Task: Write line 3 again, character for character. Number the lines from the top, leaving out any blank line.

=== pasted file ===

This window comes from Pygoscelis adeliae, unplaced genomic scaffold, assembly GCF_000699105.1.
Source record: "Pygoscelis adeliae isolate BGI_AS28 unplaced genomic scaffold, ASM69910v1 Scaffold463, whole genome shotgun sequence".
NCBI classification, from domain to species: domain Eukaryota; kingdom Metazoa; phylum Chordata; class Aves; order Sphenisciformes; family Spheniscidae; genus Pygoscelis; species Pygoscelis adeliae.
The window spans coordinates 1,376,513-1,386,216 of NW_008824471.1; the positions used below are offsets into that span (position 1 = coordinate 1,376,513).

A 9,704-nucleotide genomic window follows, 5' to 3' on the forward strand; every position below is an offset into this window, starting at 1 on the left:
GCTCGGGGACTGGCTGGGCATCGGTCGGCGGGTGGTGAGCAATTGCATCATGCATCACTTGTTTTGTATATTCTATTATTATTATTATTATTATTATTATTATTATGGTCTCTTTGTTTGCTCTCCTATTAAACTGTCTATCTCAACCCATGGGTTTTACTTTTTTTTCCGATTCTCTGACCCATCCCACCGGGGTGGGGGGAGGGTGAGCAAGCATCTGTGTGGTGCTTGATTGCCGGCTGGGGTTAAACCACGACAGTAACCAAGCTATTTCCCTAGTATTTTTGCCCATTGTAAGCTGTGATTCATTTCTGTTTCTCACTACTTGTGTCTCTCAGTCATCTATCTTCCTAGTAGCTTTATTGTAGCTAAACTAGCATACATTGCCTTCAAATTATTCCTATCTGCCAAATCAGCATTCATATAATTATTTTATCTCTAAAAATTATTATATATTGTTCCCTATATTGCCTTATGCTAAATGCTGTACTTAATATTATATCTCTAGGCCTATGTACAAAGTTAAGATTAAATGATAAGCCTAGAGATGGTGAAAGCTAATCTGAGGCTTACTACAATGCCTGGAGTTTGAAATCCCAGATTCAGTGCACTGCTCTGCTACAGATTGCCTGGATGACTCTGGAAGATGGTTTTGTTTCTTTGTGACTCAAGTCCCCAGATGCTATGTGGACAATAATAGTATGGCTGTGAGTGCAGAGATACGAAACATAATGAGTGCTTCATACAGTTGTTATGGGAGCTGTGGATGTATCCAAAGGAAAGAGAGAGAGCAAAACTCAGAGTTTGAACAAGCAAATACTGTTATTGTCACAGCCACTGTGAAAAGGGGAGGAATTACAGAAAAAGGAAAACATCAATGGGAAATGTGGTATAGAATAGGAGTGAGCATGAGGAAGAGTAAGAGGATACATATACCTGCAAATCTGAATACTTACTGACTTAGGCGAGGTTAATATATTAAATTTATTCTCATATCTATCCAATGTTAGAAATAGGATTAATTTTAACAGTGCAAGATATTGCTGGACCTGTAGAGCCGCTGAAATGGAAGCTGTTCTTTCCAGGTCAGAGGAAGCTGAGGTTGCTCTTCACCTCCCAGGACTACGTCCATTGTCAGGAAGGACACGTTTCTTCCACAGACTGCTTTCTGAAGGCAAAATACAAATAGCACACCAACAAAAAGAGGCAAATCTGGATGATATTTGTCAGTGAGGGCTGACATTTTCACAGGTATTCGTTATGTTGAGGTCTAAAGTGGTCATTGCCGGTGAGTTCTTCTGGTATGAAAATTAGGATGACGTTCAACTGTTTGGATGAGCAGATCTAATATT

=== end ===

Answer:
NCBI classification, from domain to species: domain Eukaryota; kingdom Metazoa; phylum Chordata; class Aves; order Sphenisciformes; family Spheniscidae; genus Pygoscelis; species Pygoscelis adeliae.